Selecting a content management system (CMS) is one of the most important decisions you make when developing a website for your business. The CMS is like the basement of your home. It’s the foundation upon which everything else is built. You will use the CMS to update content, create new pages, retrieve your leads, send out transactional/automated emails, and manage everything else on your site.
Content management systems are vital to communicating your brand’s story and creating a digital experience consumers expect. However, as with any mission-critical technology platform, finding the best fit solution matched to your business and user needs is easier said than done.
As a rule, you have two options to choose from:
- Use an off-the-shelf, template-based, open-source CMS solution like WordPress, Drupal or Joomla
- Use a custom CMS built for you like the epicPlatform
Major differences can be found in the following areas:
- Web Standards
- Ease of Use
Let’s take a look at the key differences between the most popular open-source CMS, Wordpress, and a custom CMS.
Using Wordpress is sort of like “making your website fit into a box”. Using a custom CMS is sort of like “making the box fit to your website.”
Wordpress works by choosing what’s known as a “theme” from a collection of design templates. The theme tells Wordpress (and the content added by you, the admin) how to behave on the “front end” design of the website. Scroll behavior, image placement, text sizes, and much more are controlled by the theme. While there are hundreds, or even thousands of themes available, some free and some paid, they almost always require some level of customization to achieve the look and feel your brand requires. Making changes to a theme can sometimes be a simple project. More often than not, however, it becomes a very difficult task not worth the level of work it requires to complete.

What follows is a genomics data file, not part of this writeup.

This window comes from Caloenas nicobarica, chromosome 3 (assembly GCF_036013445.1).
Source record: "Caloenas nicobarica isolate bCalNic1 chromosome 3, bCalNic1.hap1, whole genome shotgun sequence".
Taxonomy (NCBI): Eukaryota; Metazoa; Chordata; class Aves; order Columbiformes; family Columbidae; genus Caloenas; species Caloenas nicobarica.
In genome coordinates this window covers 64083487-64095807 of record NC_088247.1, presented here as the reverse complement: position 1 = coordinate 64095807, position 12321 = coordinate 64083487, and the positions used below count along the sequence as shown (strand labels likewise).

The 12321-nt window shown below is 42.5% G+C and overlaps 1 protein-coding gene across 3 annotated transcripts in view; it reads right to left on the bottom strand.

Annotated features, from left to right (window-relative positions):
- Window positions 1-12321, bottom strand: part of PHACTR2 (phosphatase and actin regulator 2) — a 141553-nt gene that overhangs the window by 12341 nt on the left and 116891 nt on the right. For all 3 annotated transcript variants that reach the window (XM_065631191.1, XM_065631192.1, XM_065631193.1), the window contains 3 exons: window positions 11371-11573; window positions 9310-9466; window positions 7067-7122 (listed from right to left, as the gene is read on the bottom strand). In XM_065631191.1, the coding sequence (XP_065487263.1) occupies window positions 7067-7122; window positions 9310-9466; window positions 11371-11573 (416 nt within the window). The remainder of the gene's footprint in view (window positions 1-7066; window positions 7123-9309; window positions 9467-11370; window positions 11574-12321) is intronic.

Not so with a custom CMS — that’s because this form of content management system is modular, which means each page is built from standardized parts (modules) with the ability to work independently from one another. You determine how you want each module to translate data from the back end as content on the front end.
Wordpress is “open source,” which means even the baseline code is available for anyone to download and use — for free. While there are thousands of wonderful use-cases and developers with great intentions of helping the community, there are also many bad actors who seek to spam, steal, and undermine the integrity of your website, your user data and more. Since Wordpress sites are heavily reliant on 3rd party plugins, developed by individuals with whom you almost certainly have no established relationship, there are more avenues for attack and more hoops to jump through should a breach occur.
Open-source systems are frequently attacked because their code base’s broadcast signals (to spiders, bots, and other indexing tools) are universal. Hackers can deploy a “crawler” to identify what websites are running a version of WordPress with a security vulnerability and attempt to hijack the system from there. Conversely, built within each custom CMS is a codebase unlike any other — they’re far less likely to be discovered by spam crawlers that may not even know to look for them.